Professor: Alderman needs guidelines for lobbyist allegedly acting as chief of staff
Chicago Alderman Brendan Reilly should set clear parameters if he is to continue to employ registered lobbyist Madeleine Doering, University of Illinois Professor Dick Simpson said.
It was recently alleged by advocacy website Project Six, via public records and the Freedom of Information Act, that Reilly currently employs Doering not only as a member his political staff, but also as his unofficial chief of staff. Doering is a registered lobbyist for two of Chicago’s biggest property developers: M. Fishman & Co. and Wirtz Realty Corporation. Her alleged dual duties are a potential conflict of interest.
“In this particular case, he is in a similar situation to an alderman who has, say, a zoning appeals business or some other legal business that they run,” Simpson told Chicago City Wire. “Bare minimum, there needs to be some clear indication that the chief of staff or the acting chief of staff is not influencing any zoning decisions or building-permit decisions related to her own projects or the projects she is a lobbyist for.”
Simpson, a political science professor and a former 44th Ward alderman, said a clear firewall between Doering’s alleged role as chief of staff and her position as a lobbyist needs to be established. So far, nothing has suggested that such parameters have been instituted.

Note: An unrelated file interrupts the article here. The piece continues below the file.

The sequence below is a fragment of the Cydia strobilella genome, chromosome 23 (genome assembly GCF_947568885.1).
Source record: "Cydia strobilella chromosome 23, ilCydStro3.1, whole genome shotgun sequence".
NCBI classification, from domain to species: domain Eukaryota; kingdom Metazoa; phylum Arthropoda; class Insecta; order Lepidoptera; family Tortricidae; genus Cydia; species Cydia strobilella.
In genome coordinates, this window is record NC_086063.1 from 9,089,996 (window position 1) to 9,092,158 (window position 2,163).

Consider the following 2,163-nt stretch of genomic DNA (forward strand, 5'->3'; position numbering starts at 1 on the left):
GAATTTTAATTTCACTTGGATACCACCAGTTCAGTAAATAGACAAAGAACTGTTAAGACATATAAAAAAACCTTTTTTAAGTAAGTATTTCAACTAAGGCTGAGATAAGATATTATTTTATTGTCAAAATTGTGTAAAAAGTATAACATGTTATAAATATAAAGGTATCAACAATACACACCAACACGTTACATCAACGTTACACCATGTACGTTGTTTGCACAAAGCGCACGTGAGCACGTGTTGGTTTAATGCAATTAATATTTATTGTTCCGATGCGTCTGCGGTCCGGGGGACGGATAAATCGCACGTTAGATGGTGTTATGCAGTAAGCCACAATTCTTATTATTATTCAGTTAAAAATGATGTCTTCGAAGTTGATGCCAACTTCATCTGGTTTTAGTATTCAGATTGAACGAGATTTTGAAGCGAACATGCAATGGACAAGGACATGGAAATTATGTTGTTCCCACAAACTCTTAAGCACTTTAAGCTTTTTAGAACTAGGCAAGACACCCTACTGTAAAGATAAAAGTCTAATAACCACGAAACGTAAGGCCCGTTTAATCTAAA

Simpson suggested that an official complaint can be filed if it were revealed that Doering had exerted influence on Reilly.
“If there is any zoning decision that she could conceivably have a personal financial interest in or that the people who she is lobbying for have a personal financial interest in, then an official complaint can be filed with the inspector general,” Simpson said. “So a complaint can be filed with the inspector general, and it can be investigated. You would need an example of a particular decision where she might have influenced Alderman Reilly or where Alderman Reilly cast votes related to zoning that either she or the group she represents have a financial interest in.”
Project Six said there was evidence that showed Doering negotiating with developers on behalf of Reilly, as well as overseeing administrative duties in his office. The 44nd Ward, which Reilly represents, is one of the most heavily developed areas in Chicago.
All it takes is one allegation to trigger an investigation, Simpson said. Alternatively, Reilly can ask the Chicago Law Department to issue an official decision regarding the situation, Simpson said. The department could decide whether or not she can formally be his chief of staff.
In any case, Simpson said a decision needs to be made over what role Doering should play at the alderman’s office, or else Reilly needs to set some clear guidelines to prevent any conflicts of interests.
“I do think there is a potential for a conflict of interest in that it needs to be resolved by clear rules or clear decision, such as Alderman Reilly will excuse himself from all zoning decisions that might be influenced by his chief of staff,” Simpson said. “She may have to choose between her zoning work or her work for Alderman Reilly. He simply needs to resolve it one way or another.”
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